Roman Portraiture

A huge aspect of Roman art was portraiture and may have stemmed both from the Republican funerary masks, created for the dead elite and hung in their houses, and the Roman desire to be remembered.

Portrait of family of Septimius Severus - Altes Museum - Berlin - Germany 2017.jpg
Portrait of family of Septimius Severus. Altes Museum, Berlin.

Republican Period

Roman Republican portraiture is characterized by verism influenced by Hellenistic portraiture, and survives mainly as marble and bronze sculpture. Roman portrait busts are thought to derive in part from death masks or funerary commemorations, as elite Romans displayed ancestral images in the atrium of their home.

The bronze bust of L. Junius Brutus, late 4th – early 3rd c. BC. Capitoline Museum.

Portraiture in Republican Rome was a way of establishing societal legitimacy and achieving status through one’s family and background. Exploits wrought by one’s ancestors earned them and their families public approbation, and more; a pompous state funeral paid for by the state. Wax masks would be cast from the family member while they were still living, which made for hyper-realistic visual representations of the individual. These masks would be kept in the houses of male descendants in memory of the ancestors once they had passed. These masks served as a sort of family track record, and could get the descendants positions and perks.

Imperial Period

With the establishment of the principate system under Augustus, the imperial family and its circle soon came to monopolize official public statuary.

Augustus of Prima Porta.

Official imperial portraits were carefully designed to project specific ideas about the emperor, his family, and his authority. These sculptures were extremely useful as propaganda tools intended to support the legitimacy of the emperor’s powers and so took a step away from Republican verism and became idealised portraits.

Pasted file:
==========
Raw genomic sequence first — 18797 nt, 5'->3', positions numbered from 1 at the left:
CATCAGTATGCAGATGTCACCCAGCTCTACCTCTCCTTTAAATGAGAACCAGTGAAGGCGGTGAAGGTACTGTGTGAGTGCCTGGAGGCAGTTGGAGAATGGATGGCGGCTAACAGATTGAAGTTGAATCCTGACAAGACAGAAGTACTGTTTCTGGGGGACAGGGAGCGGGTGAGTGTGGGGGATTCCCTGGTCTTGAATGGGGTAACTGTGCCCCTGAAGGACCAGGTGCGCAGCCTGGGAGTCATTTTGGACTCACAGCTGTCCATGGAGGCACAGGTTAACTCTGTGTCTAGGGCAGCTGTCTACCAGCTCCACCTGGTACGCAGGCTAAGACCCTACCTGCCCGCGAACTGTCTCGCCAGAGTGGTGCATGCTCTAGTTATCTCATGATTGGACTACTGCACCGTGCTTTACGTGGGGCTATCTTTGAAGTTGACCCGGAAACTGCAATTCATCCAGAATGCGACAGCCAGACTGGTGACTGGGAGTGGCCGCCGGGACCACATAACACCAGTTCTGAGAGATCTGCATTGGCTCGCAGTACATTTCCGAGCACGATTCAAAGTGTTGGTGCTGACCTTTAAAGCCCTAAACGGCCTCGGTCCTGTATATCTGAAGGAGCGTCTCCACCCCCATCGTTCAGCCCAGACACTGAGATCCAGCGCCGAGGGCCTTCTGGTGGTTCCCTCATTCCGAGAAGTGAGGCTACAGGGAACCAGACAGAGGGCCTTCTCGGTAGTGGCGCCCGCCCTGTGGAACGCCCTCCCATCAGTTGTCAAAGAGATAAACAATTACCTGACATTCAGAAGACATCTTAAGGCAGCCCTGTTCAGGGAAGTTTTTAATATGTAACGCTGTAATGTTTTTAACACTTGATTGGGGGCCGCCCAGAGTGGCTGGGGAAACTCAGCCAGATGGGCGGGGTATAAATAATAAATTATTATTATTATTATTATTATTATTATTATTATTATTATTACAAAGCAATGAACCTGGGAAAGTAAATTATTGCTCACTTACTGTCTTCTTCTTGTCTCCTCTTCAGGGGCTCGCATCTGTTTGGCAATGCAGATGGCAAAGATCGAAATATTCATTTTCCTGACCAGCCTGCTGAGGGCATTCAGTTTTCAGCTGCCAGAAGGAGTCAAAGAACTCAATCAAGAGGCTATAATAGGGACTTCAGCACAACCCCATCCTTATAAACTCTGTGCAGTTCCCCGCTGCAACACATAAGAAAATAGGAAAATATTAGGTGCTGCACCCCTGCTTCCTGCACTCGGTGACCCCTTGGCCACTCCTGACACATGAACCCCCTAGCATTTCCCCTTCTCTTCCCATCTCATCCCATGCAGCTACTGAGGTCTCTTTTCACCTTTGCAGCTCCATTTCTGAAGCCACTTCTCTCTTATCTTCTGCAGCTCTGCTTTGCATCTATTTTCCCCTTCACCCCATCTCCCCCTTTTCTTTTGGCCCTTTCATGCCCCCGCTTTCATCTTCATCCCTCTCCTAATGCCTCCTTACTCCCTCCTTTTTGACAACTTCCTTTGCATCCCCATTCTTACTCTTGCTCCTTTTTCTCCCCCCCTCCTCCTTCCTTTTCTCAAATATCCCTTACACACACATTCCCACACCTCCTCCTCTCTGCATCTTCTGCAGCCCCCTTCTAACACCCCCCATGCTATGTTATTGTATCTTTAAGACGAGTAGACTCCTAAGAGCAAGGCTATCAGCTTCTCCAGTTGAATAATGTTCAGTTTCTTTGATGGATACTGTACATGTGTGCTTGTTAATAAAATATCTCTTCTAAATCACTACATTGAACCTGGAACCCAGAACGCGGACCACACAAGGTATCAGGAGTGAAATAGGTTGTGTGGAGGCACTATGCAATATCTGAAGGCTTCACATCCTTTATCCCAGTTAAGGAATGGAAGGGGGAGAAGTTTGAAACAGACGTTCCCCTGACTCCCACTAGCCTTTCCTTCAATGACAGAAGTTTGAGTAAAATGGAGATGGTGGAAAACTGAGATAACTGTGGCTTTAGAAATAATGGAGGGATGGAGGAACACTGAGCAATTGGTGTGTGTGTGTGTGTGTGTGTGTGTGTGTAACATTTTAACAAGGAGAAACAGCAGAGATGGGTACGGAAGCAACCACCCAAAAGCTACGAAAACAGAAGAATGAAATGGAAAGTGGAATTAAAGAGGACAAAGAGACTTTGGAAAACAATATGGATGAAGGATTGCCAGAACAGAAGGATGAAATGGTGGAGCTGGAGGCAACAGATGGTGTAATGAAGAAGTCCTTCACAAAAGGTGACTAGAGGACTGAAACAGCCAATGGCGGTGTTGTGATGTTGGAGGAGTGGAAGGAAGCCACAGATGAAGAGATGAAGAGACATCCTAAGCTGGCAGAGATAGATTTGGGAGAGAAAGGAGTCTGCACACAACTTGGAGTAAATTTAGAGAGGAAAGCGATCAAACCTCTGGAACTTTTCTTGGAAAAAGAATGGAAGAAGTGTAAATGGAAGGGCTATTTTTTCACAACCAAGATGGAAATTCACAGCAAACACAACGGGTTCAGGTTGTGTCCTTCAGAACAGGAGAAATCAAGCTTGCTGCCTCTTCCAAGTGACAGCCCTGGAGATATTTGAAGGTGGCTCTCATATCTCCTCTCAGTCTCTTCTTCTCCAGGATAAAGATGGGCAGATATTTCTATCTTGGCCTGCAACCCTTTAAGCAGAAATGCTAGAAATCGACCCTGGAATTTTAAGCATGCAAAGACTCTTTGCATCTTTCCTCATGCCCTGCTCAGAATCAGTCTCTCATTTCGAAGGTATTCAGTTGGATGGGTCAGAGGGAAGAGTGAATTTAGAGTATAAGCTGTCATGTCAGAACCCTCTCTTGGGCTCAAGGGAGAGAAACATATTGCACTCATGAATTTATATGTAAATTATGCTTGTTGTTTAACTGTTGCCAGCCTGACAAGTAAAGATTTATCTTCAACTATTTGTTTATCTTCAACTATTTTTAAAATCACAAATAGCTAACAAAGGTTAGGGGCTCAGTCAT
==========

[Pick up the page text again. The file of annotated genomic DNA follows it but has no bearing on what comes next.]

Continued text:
The excavations of Pompeii unearthed Roman fresco portraiture of those who lived in the city before its destruction.

Terentius Neo and his wife. House of Terentius Neo, Pompeii.

Fayum Mummy Portraits

These are a type of naturalistic painted portrait, which covered the faces of bodies that were mummified for burial, on wooden boards attached to upper class mummies from Roman Egypt.

A young woman, 3rd c. AD. Louvre.

About 900 mummy portraits are known at present. The majority were found in the necropolis of Fayum. Due to the hot dry Egyptian climate, the paintings are frequently very well preserved, often retaining their brilliant colours seemingly unfaded by time.

Funerary Portraits

While the Roman elite commemorated themselves with busts and statues, the lower classes, especially freedmen and soldiers, captured their likenesses on their own funerary monuments.

The Grave relief of Publius Aiedius and Aiedia, 30 BC, Pergamon Museum, Berlin. (c) Anagoria

For Portraits on glass, see Roman Glass.

Back to Roman Art